Summary and Analysis
Isabelle assumes a false identity as Juliette Gervaise, codenamed the Nightingale, to lead four Allied airmen to Spain. They travel by train to the edge of the mountains; there, Isabelle asks a woman named Micheline Babineau if she can find a guide to lead them across the Pyrenees. A man named Eduardo bursts in, pretending to be a threat; when Isabelle holds up under his questioning, he reveals that he is the guide who will help them.
Led by Eduardo, Isabelle and the four airmen make it across the mountains, enduring grueling hunger and freezing rain. They cross into Spain on a flimsy rope bridge that traverses a deep gorge, avoiding the searchlights of a Spanish sentry outpost. Finally, they reach the British consulate, where Isabelle asks the British to provide money so that more airmen can be brought safely out of France.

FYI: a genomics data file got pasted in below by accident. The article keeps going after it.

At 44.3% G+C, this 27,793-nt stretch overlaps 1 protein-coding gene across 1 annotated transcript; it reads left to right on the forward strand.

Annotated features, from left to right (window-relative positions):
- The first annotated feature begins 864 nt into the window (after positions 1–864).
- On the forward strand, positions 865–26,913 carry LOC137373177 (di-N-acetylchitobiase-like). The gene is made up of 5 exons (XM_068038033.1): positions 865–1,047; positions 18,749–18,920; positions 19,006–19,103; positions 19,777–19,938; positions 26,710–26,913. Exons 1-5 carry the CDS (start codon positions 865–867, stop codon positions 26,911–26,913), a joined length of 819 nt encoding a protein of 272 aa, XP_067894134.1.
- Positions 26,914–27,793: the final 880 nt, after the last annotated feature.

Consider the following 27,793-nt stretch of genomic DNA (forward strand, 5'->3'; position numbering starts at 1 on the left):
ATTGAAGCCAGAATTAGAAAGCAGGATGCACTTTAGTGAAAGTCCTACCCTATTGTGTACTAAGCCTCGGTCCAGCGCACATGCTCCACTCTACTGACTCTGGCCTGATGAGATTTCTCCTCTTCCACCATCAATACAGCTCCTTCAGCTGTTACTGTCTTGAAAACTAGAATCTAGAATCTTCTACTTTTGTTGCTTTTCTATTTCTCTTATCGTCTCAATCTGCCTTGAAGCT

Isabelle’s gender is now an incredible source of advantage. The day Isabelle leaves to guide the airmen to Spain, she sees a notice threatening death to any man found aiding Allied airmen; any woman who aids airmen will instead be sent to a concentration camp. The message assumes that men are a greater threat in wartime and therefore deserve more stringent punishments than women. Isabelle wryly thinks that she is lucky to be a woman. On the train to the Pyrenees, Isabelle is able to draw attention away from the airmen by flirting with German officers, something she can do easily as a beautiful young woman.
When Isabelle and the airmen reach the British consulate, her gender makes her seem more remarkable. The man at the consulate is shocked to learn that she is a woman, asking, “Will wonders never cease?” Yet Isabelle sees herself simply as someone fighting for the resistance—just like her male colleagues.